This week’s ECB Decision promises a change after the suggestion by Christine Lagarde at the October 29th meeting that, “the Governing Council will recalibrate its instruments, as appropriate, to respond to the unfolding situation”. Which she then went on to clarify further in the first question, stating:
“committees, staff members are already at work in order to do this recalibration exercise, and this recalibration exercise will touch on all our instruments. It is not going to be one or the other. It is not going to be looking at one single instrument. It will be looking at all our instruments”
The question this week, then, is not what can they do? but how much will they change and does the market think it is enough
Trading Lessons From History
The wide range of options available to the ECB makes this decision similar to the decision of June 2020 where again the question was not if, but how much action would be taken? It also follows a common ECB template of setting up action and then taking action at the next meeting a la July 2019 set up and September 2019 following the the July. So what Trading Lessons can we take from these decisions?
ECB Trading Lessons: September 2019
Priortise expectations are and absorb the information: The September 2019 ECB decision was a great example of this – expectations were broad and varied – including Asset Purchase Program (APP) €30b/month for 12 months, rate cuts of 15bps, introduction of tiering, possible adjustment of issuer limits from 33%-50% and change of guide on rates/APP. The most important thing here being size and duration of APP, which on the initial reading the ECB disappointed on with €20bn/month causing a dip in bonds (BTP and Bund) however when read fully there was no end date making this a much larger APP and therefore a buy for bonds causing a very strong reversal following a volatility halt in Bund which caught traders selling on the ‘lower’ €20bn/month
ECB Trading Lessons: June 2020 and October 2020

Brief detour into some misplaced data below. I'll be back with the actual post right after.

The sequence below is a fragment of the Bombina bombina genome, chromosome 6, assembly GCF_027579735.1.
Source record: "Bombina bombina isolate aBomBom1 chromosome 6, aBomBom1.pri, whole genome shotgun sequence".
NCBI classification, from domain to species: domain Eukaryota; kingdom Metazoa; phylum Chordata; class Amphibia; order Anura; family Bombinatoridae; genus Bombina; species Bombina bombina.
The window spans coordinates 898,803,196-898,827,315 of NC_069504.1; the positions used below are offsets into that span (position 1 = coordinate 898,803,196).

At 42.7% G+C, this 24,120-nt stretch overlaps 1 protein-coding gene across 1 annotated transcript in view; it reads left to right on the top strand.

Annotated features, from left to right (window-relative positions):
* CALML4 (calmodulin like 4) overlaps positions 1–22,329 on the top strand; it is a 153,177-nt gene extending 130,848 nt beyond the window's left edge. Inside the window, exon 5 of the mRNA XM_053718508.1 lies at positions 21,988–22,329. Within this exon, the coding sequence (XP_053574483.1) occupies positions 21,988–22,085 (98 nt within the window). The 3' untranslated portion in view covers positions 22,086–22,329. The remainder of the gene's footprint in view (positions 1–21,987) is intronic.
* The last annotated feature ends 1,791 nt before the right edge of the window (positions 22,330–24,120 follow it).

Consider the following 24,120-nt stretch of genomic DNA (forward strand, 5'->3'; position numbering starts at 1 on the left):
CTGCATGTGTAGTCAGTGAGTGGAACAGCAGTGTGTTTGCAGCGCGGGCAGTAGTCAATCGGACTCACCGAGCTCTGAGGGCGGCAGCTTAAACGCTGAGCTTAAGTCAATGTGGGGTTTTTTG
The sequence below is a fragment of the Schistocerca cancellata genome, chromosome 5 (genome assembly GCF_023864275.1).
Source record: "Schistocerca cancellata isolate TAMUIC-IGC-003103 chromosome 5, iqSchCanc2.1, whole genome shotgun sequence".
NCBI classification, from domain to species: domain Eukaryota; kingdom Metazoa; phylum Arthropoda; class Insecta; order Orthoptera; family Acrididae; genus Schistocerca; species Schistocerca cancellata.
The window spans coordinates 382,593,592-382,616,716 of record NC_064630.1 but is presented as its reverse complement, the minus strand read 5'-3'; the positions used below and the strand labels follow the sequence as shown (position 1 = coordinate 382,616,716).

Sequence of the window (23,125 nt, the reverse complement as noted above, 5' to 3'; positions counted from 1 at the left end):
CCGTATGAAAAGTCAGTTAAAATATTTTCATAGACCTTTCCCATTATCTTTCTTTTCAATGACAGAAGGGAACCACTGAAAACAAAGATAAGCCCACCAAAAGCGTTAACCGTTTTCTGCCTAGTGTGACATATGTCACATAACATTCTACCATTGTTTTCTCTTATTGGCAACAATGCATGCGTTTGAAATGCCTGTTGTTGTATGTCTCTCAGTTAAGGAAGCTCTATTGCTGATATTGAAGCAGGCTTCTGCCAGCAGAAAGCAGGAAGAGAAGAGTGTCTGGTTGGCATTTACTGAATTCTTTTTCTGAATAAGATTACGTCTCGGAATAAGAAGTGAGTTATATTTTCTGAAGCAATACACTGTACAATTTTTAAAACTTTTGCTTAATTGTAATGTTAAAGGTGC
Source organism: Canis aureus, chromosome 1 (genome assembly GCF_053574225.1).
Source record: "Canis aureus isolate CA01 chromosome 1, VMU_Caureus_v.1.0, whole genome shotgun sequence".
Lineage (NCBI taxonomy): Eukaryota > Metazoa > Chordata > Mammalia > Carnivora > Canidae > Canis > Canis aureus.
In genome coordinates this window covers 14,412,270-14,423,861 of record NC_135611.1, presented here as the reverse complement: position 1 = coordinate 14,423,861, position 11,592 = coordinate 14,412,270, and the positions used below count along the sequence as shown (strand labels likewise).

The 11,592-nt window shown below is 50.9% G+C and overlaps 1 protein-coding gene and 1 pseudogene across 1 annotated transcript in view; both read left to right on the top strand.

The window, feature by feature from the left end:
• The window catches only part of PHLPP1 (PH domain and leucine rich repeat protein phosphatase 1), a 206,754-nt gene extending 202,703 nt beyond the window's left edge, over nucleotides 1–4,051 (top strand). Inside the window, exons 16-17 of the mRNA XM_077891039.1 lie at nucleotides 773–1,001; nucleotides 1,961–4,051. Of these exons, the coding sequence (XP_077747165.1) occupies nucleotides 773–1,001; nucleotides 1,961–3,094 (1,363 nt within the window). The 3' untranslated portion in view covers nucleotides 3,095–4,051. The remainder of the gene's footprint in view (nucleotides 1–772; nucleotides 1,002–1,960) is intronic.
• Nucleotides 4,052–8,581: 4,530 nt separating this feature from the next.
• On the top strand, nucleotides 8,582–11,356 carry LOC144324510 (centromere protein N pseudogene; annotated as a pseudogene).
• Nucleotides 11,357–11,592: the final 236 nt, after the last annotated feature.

Which markets will react best: In June this year multiple options were available to the ECB, the focus of which was the Pandemic Emergency Purchase Program being increased by €500bn and extended to June 2021, second to that was whether the ECB could deviate from its capital key. It did both and increased PEPP by €600bn producing a a strong reaction in Stoxx, BTP and Euro but a more muted reaction in Bund which would not benefit so much from a capital key change.
A similar strong reaction was seen to the October 2020 “recalibration” commitment when it was enforced during the first question after the statement causing a rally in both Stoxx and Bund – the main lesson to be taken from both these decisions is that equity markets have reacted well recently to any increase in stimulus so perhaps give the greater conviction trade particularly as now both Stoxx and Dax have February highs in their sights
Trading Opportunities For December ECB
The key to the December meeting is distinguishing between consensus expectations and what some are looking for – potential change. First up the consensus:
- Increase PEPP €500bn to €1850bn and extend duration to End 2021 from June 2021
- Discounted rate on TLTRO extended to or past End 2021
The significant change that can come here is to the size of the PEPP increase, duration doesn’t matter so much because PEPP is a total number so the duration only alters the amount bought per month, rather than imply a larger amount of purchases as in APP. A more subtle change would be dropping the reference to using the the entire PEPP envelope which could be seen as hawkish as its full power will not be deployed. As learnt above equities could be the focal point for PEPP change. Other potential changes include:
- Increasing Tiering which had been a possibilty in July, and September – this would be beneficial banks and therefore equity markets
- APP increase from €20bn to €40bn per month – this could be the biggest surprise but its impact will be in respect to whether PEPP is increased or not:
- Increased PEPP and APP will be a big boost in stimulus and likely boost equities and BTP
- No change in PEPP and increased APP could be another example of September 2019 where the initial move on PEPP could be taken back as the rest of the information is absorbed
- Adjustments to TLTROs have historically been limited in their impact on the day along with the other potential changes to re-investments being extended and rules for Fallen Angels (countries who’s credit rating makes them ineligible for bond purchases) all of which will be peripheral to the main question around how much stimulus will be adjusted by.
Use the trading lessons learnt from previous decisions – make sure you have a clear plan as to what you will be trading, priortise the importance of the information coming out and absorb all information when there are multiple moving parts. For more on how to prepare and trade Central Bank Decisions check out the first Central Bank Trading Course in the World